Things got a little hotter and tighter in the National League East as the Mets won again at Chicago on this date in 1969.
Tommie Agee, Art Shamsky and Al Weis all homered as the Mets won, 9-5, to move within 3.5 games of the first-place Cubs.
The Mets took a 6-0 lead after two innings, but after the Cubs came back with four in the second against Don Cardwell, they pulled away for the victory.
When the Mets surged into relevance in 1969, the impetus was bookend series against the Chicago Cubs in July.
On this date at Wrigley Field, Al Weis hit a three-run homer in the fourth and Ken Boswell homered in the fifth to back Gary Gentry’s solid pitching to give the Mets a 5-4 victory.
Gentry, the third starter on the staff behind Tom Seaver and Jerry Koosman, gave up four runs in 7.2 innings. Ron Taylor closed the game for the save.
AL WEIS CAREER
It is possible this game in 1969 is most remembered from that amazing season. On this date in 1969, and maybe each day since for Tom Seaver, he’ll remember Jimmy Qualls’ sinking single into the left-center gap with one out in the eighth inning to break up his perfect game bid and forced him to settle for one-hit, 4-0 shutout.
SEAVER: Almost perfect on this day.
It was one of 31 hits Qualls had during his career. It was one of five one-hitters Seaver threw for the Mets. Years later, Seaver got his no-hitter, but it was while pitching for Cincinnati.
When asked which meant more to him, the one-hitter or the no-hitter, Seaver said: “The one-hitter. I had better stuff that night and we were making a move on the Cubs.’’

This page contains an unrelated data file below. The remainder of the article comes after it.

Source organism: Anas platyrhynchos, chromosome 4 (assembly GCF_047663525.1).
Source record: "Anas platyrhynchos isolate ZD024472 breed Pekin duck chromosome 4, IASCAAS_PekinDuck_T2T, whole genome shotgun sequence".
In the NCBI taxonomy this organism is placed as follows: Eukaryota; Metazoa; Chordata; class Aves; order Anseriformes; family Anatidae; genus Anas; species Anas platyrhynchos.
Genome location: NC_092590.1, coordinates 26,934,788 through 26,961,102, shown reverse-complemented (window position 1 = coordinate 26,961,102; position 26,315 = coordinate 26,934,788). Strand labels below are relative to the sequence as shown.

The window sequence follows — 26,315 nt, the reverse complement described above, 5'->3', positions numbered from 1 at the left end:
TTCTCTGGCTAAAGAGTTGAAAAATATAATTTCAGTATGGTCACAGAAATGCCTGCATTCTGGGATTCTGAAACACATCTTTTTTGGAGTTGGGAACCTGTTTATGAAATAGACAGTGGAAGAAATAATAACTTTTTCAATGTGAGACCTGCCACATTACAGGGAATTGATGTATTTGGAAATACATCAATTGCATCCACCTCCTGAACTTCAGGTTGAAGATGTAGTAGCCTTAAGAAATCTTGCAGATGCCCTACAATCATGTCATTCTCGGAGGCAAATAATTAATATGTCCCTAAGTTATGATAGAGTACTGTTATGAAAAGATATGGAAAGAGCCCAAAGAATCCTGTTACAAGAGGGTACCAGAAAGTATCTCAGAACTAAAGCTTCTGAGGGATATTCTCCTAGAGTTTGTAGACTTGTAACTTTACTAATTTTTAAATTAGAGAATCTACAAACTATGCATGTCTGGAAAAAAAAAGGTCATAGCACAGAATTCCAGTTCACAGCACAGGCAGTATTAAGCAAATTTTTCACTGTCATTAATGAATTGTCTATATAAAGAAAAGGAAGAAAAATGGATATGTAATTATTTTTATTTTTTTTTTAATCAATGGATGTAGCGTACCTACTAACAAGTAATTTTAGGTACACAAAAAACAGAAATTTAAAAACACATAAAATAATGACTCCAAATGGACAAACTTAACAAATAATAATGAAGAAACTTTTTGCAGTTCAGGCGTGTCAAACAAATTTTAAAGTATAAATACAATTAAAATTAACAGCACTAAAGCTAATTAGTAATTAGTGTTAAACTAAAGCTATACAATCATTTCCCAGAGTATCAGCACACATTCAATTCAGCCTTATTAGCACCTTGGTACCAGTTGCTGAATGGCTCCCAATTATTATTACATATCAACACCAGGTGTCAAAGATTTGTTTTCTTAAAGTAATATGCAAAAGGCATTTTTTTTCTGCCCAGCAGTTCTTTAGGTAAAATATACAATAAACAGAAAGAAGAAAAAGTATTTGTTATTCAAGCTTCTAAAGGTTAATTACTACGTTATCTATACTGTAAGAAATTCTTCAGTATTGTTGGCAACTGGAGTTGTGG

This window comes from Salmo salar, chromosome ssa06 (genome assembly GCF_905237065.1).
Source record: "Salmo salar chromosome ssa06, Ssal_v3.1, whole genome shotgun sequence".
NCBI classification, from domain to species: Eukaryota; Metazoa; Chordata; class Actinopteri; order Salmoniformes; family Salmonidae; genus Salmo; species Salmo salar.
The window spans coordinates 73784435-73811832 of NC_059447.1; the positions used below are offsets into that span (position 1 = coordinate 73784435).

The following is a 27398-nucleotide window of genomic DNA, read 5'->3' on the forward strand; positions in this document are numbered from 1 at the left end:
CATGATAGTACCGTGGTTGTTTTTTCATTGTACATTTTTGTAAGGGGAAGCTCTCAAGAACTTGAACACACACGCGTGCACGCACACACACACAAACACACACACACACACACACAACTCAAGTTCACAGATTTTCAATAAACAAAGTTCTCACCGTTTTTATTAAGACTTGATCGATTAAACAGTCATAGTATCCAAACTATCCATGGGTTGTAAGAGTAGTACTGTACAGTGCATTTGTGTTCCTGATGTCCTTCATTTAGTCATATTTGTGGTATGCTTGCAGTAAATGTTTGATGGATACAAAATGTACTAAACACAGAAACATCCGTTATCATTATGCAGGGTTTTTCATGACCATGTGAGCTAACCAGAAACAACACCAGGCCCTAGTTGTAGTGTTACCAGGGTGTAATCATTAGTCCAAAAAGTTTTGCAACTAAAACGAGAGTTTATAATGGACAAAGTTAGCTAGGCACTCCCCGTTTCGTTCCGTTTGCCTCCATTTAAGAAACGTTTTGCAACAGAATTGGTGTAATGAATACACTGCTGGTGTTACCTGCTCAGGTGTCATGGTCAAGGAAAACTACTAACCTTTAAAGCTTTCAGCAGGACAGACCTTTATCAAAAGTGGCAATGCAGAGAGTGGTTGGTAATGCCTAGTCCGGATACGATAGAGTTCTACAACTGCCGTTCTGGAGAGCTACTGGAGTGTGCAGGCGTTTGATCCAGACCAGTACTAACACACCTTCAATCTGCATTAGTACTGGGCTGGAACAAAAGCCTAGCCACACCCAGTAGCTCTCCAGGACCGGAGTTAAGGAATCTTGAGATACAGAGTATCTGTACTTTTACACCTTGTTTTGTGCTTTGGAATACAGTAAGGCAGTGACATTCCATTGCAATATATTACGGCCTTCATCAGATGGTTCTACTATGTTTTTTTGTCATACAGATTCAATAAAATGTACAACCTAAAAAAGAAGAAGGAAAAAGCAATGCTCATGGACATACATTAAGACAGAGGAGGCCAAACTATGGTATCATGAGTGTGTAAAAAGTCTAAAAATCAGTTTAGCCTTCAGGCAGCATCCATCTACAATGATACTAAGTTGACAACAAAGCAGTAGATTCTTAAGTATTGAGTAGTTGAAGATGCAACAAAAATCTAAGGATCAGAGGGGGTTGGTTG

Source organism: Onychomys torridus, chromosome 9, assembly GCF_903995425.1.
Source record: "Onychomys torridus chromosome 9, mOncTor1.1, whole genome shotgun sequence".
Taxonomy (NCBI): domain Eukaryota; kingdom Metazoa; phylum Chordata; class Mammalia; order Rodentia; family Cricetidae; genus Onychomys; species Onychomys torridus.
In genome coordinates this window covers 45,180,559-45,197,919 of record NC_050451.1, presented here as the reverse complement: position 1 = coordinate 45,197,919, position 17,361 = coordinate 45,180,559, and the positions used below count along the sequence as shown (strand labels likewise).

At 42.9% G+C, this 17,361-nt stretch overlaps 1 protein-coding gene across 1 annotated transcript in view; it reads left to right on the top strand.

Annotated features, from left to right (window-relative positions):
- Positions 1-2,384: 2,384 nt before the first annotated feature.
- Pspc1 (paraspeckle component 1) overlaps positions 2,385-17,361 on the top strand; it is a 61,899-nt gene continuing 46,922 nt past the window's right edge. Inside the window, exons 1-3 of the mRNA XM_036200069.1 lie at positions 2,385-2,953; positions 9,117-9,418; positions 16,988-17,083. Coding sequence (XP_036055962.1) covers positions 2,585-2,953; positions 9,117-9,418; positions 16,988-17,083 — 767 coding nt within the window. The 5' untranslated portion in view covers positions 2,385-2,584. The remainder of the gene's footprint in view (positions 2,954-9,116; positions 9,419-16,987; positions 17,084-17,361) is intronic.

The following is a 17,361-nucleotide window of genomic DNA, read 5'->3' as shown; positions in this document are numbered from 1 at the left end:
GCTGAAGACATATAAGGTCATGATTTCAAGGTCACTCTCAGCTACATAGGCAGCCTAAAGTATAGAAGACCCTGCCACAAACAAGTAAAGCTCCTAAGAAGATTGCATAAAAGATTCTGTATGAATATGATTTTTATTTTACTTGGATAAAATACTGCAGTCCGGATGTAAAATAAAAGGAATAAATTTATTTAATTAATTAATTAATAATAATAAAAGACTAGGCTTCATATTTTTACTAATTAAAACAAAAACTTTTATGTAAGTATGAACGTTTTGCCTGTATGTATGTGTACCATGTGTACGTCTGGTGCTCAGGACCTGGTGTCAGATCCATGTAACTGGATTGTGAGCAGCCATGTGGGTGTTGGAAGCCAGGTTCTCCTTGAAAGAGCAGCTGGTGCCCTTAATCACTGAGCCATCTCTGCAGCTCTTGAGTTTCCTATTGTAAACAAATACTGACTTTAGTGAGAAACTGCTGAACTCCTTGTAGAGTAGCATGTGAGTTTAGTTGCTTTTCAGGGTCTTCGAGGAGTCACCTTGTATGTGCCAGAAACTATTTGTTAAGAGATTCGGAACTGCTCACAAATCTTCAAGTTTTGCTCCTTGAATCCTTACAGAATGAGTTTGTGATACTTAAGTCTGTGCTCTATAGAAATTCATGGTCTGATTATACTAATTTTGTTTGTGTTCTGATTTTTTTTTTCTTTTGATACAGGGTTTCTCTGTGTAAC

Seaver’s game thrust the Mets into the national spotlight as a contender. I was living in Ohio at the time and rarely did the 11 p.m., sports feature clips from games other than the Indians, but they did on this night.
I always followed the box scores then, but after that game I started following them a little more closely.
One of my favorite baseball books was “The Year the Mets Lost Last Place,’’ a diary of a three-series stretch in July of 1969 when the Mets played two series with the Chicago Cubs and one with the Montreal Expos.
YOUNG: Fate finds obscure Cubs outfielder.
Dick Schaap was the author and book took the form of timeline, nearly to the minute, of those games.
One of those games came on this date in 1969 when the Mets beat the Cubs, 4-3, on the strength of Cleon Jones’ two-run double to support the strong pitching of Jerry Koosman. Jones’ double tied the game, and Ed Kranepool’s single off Ferguson Jenkins was the game-winner.
However, the emotional spin of this game centered around non-descript Cubs outfielder Don Young, who misplayed two balls to set up the Mets’ three-run ninth-inning rally. Balls get misplayed, that’s part of the game, but the twist came when Cubs star third baseman Ron Santo viciously blasted Young, first to his face in the clubhouse, and then to the media.
The next day, Santo called a press conference and apologized to Young, who played his last major league game in October of that year. He played sparingly the next two seasons and retired.
The Mets pulled within 4 ½ games of the Cubs with the victory and it was clear 1969 was shaping into a remarkable season.
We’re at the point of the season where much of the talk is about trades, so let’s look back on one of the Mets biggest deals.
CLENDENON: Big pick up for Mets.
On June 15 of 1969, Donn Clenenon was traded by Montreal to the Mets for minor leaguers Bill Carden and Dave Colon, Kevin Collins and Steve Renko.
The Mets were nine games back of the Cubs when the trade was made. Clendenon was hot down the stretch, hitting homers to beat Chicago and St. Louis, and continued to hit for power during the World Series, with homers in Games 2 and 4.
Clendenon played two more years for the Mets with limited success. On this date in 1971, his homer gave the Mets a 6-5 victory over Philadelphia in 15 innings.
Clendenon was released after the season, played in 1972 with St. Louis and was cut after that year.
Clendenon’s father was a mathematics and psychology professor at Langston University in Oklahoma, and education was a big part of his life. After retiring, Clendenon returned to school at Duquesne University and practiced law in Dayton, Ohio.
Clendenon died at 70 in 2005 in Sioux Falls, South Dakota.